Even here, there are already clear things I can do differently next time, most of which I either realized or discovered through my adventure: know what I’m doing with respect to exposure, ISO, and shutter speed, use a tripod or steady-cam, use a windscreen, etc. I also didn’t do much with the video after taking it. I made some rough edits, a few basic transitions, but nothing too solid. I also did not do anything with color correction, which I am hoping to pursue with my next video. In all, there is work to be done. I never expected any of these skills to come overnight, and they won’t, but I feel like I’m off to a good start and am on the path I want to take. The more I shoot, the more I can play with, and the more I’ll ultimately learn which is just what I’m looking to do.

So here ends entry one of many centered around my trials with DSLR video. The video I took here, Monday, is going to be the first of a series I’ll end up taking as I refine my abilities and hopefully don’t run out of ideas.

It should be exciting.

High Definition

Wednesday, February 16th, 2011

Up until a week ago, I used a standard definition television set for just about everything. I’ve always been what you could call a “late adopter.” I rarely spring for the newest and best. My computers are crumbling, my mp3 player is scratched on every surface, and my is phone brick-like. Yet, all of these will last me well into the future. I figured I would take the dive into the world of high definition. It wasn’t a necessary transition, but one I wanted to explore as my taste in cinema expands.

My first testing of the water was a year and a half ago. I got a smaller HDTV at a flea market. It was an impulse buy at $30, but had a slew of problems that prevented me from wanting to use it every day. There were vertical lines of “seemingly” dead pixels that would eventually return to full form if you happened to be watching for a few hours. The antenna jack didn’t work. The audio was shaky. It wasn’t even as big as my clunky, second-hand CRT. In all, it turned out to be a fun little 20 inch tv that could be whipped out for some gaming if I felt like treating myself to something different.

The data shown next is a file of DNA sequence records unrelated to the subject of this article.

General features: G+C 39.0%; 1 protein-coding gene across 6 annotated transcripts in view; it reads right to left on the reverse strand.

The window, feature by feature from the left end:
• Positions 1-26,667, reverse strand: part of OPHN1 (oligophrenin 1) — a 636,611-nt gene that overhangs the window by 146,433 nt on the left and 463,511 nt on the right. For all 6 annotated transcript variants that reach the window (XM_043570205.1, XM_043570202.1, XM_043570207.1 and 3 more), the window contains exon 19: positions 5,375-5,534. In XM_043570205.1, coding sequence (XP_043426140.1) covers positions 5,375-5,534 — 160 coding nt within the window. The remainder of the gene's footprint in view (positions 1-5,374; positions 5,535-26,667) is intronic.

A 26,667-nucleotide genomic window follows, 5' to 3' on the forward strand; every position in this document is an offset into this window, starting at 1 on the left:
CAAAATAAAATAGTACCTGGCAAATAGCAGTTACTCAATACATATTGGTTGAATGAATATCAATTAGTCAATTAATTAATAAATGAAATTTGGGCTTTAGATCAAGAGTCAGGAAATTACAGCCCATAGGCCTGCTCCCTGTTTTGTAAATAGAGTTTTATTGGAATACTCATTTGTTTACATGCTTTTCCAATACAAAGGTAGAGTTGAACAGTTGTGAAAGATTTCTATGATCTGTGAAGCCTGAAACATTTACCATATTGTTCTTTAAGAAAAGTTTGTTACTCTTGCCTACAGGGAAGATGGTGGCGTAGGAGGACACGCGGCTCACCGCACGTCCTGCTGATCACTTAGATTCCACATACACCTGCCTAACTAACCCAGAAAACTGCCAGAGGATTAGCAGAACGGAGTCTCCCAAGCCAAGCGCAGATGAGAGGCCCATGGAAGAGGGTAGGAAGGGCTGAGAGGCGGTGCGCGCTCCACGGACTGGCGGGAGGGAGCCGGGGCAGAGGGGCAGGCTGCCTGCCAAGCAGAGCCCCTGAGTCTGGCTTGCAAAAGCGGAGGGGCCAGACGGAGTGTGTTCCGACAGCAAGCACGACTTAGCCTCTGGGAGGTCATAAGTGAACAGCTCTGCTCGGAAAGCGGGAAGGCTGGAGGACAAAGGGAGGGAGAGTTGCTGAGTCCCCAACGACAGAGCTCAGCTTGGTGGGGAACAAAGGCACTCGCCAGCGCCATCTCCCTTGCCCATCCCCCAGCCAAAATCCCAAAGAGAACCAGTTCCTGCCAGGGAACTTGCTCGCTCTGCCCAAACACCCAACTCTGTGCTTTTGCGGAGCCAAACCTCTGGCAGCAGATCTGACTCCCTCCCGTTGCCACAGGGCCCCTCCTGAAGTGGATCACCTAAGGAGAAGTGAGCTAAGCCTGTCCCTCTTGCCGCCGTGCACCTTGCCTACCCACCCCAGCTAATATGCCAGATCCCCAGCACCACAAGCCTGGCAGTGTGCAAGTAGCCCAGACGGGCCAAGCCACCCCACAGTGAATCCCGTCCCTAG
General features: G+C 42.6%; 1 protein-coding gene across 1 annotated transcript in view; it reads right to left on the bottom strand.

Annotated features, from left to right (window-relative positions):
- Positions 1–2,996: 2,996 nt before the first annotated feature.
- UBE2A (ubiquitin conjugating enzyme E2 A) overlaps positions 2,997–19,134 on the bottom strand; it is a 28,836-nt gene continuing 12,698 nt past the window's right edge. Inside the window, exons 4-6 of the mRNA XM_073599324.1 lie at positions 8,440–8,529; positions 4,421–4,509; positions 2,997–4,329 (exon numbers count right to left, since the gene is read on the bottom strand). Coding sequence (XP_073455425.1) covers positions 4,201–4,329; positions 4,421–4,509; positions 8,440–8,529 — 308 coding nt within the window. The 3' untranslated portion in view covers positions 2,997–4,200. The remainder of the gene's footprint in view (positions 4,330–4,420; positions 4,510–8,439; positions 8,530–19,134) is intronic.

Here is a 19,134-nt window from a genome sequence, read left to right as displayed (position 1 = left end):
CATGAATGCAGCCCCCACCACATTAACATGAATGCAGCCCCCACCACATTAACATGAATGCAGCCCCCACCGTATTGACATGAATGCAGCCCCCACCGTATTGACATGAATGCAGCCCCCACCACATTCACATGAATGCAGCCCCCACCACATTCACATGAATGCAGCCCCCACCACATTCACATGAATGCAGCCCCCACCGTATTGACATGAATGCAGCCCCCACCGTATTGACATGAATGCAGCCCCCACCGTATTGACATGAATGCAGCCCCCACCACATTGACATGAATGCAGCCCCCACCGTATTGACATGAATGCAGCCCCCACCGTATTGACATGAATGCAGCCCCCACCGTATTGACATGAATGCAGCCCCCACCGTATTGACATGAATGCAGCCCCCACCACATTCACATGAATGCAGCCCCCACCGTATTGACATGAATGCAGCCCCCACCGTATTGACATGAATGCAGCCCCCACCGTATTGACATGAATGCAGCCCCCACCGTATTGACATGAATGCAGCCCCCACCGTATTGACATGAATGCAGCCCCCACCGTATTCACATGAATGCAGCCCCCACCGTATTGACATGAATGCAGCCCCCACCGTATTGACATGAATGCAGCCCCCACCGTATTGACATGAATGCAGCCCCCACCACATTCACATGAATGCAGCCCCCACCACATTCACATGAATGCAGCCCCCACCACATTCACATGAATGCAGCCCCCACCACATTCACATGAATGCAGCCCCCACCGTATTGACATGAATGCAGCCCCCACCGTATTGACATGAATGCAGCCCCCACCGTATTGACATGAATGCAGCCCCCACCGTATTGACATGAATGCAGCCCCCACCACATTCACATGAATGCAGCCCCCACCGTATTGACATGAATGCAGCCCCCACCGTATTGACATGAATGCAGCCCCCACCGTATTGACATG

After finally deciding I wanted my own HDTV, I embarked on the process of research. I feel like this has been lost on the general public. Go to any big box electronic retailer and linger near the more expensive devices. The majority of people will basically have the decision of what they want to buy made by someone working there. That isn’t for me. I like to pour myself into Amazon and Newegg reviews, sifting through pages for days in my downtime. I finally decided on a Panasonic Viera, the S2 series to be more precise. I played the waiting game, to see if the price would drop, but it seemed to hover steadily a few notches below the MSRP. When I finally decided to spring for it a month or so down the road, finding it proved to be the most difficult task. Now, what I learned about these televisions is that when they new models are close to rolling around, different stores approach this situation in different ways. I noticed about a week before going out to buy that many stores had them taken down from their online websites, but said stores may still have them available. Visiting these stores turned out to be a bust. They had them listed for sale, had a demo unit, but no stock. Clerks informed me they were on closeout, and would not be able to get new stock. Calling other stores in the chains turned up no televisions hiding out in other store rooms, so I turned to Best Buy. Now, the clerk there informed me that the televisions were still in stock and could be ordered for at least another month. This confused me a little bit, but started to make sense considering most stores would not want to be left with stock when the new models come around. Not wanting to waste anymore time, I snagged it, bagged it, and toted it home for a quick setup.